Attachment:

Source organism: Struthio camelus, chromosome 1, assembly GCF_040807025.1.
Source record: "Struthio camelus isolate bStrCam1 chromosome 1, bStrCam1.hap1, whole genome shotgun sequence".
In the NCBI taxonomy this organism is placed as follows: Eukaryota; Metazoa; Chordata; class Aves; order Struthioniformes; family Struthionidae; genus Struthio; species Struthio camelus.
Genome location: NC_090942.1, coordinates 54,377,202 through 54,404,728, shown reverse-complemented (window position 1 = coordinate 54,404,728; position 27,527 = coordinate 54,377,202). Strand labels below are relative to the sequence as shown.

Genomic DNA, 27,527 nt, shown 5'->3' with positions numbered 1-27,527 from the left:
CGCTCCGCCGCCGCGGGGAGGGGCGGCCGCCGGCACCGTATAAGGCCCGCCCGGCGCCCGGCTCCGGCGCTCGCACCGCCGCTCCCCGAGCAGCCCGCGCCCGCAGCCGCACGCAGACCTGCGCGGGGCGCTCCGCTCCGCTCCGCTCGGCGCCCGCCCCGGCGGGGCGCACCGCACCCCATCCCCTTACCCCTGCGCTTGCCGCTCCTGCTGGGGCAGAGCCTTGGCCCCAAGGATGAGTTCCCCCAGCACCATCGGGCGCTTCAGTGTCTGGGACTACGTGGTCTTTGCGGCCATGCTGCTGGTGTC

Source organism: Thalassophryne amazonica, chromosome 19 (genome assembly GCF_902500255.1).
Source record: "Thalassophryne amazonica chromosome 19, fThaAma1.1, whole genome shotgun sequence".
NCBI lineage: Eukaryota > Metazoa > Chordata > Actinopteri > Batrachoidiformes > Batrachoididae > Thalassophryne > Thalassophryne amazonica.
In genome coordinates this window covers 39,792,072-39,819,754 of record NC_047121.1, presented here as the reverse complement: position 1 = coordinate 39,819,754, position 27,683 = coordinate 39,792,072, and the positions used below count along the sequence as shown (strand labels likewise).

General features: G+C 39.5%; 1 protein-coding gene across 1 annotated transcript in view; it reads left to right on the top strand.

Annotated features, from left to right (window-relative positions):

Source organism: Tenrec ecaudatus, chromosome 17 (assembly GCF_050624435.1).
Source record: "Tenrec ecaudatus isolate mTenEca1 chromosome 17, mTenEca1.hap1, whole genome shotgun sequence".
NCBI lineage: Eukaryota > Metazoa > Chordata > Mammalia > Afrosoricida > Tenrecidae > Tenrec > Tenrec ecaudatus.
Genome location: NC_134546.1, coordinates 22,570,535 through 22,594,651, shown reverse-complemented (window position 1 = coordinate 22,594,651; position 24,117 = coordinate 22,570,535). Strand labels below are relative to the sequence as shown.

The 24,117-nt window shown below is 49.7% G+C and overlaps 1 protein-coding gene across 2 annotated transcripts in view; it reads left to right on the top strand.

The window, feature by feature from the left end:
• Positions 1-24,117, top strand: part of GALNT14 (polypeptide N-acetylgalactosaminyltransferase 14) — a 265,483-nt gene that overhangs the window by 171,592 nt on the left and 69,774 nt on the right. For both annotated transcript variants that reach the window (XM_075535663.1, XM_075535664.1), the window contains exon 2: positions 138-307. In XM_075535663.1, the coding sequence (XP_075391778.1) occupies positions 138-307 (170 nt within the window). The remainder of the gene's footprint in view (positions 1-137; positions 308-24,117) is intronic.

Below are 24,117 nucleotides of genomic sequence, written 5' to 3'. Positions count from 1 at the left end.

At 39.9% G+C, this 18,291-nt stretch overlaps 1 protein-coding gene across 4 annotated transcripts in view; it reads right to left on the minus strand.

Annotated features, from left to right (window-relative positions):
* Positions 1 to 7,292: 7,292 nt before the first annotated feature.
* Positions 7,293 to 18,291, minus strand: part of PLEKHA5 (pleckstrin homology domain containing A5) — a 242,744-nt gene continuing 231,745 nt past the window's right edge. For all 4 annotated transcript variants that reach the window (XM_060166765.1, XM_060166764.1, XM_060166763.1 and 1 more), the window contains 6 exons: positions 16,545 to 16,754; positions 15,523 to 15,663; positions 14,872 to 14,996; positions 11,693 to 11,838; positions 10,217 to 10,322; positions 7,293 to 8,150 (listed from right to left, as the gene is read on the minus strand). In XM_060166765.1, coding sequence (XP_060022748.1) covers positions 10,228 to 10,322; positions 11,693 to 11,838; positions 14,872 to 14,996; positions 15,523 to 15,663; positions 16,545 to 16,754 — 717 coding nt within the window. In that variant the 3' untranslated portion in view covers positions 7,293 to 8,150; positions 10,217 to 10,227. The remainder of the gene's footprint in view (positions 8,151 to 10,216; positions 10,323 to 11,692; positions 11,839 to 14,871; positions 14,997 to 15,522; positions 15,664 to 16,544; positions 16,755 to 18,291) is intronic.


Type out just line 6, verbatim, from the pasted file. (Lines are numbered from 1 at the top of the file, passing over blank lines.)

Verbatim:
CGCTCCGCCGCCGCGGGGAGGGGCGGCCGCCGGCACCGTATAAGGCCCGCCCGGCGCCCGGCTCCGGCGCTCGCACCGCCGCTCCCCGAGCAGCCCGCGCCCGCAGCCGCACGCAGACCTGCGCGGGGCGCTCCGCTCCGCTCCGCTCGGCGCCCGCCCCGGCGGGGCGCACCGCACCCCATCCCCTTACCCCTGCGCTTGCCGCTCCTGCTGGGGCAGAGCCTTGGCCCCAAGGATGAGTTCCCCCAGCACCATCGGGCGCTTCAGTGTCTGGGACTACGTGGTCTTTGCGGCCATGCTGCTGGTGTC